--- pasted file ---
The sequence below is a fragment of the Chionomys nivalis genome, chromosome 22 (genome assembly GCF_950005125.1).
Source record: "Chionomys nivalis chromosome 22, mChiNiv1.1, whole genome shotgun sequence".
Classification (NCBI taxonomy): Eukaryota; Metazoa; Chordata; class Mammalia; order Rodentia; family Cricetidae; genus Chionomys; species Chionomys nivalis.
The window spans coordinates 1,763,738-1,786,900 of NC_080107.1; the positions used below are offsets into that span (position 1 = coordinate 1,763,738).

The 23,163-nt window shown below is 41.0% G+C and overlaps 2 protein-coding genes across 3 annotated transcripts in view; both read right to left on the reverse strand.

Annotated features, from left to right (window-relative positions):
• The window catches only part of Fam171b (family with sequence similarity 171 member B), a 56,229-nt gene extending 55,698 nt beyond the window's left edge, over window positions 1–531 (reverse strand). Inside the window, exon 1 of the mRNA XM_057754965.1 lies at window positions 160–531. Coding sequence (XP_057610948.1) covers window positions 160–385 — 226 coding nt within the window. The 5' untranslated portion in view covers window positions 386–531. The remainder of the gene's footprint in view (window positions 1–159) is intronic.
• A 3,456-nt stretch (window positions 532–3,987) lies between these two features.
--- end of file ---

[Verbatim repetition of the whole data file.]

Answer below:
The sequence below is a fragment of the Chionomys nivalis genome, chromosome 22 (genome assembly GCF_950005125.1).
Source record: "Chionomys nivalis chromosome 22, mChiNiv1.1, whole genome shotgun sequence".
Classification (NCBI taxonomy): Eukaryota; Metazoa; Chordata; class Mammalia; order Rodentia; family Cricetidae; genus Chionomys; species Chionomys nivalis.
The window spans coordinates 1,763,738-1,786,900 of NC_080107.1; the positions used below are offsets into that span (position 1 = coordinate 1,763,738).

The 23,163-nt window shown below is 41.0% G+C and overlaps 2 protein-coding genes across 3 annotated transcripts in view; both read right to left on the reverse strand.

Annotated features, from left to right (window-relative positions):
• The window catches only part of Fam171b (family with sequence similarity 171 member B), a 56,229-nt gene extending 55,698 nt beyond the window's left edge, over window positions 1–531 (reverse strand). Inside the window, exon 1 of the mRNA XM_057754965.1 lies at window positions 160–531. Coding sequence (XP_057610948.1) covers window positions 160–385 — 226 coding nt within the window. The 5' untranslated portion in view covers window positions 386–531. The remainder of the gene's footprint in view (window positions 1–159) is intronic.
• A 3,456-nt stretch (window positions 532–3,987) lies between these two features.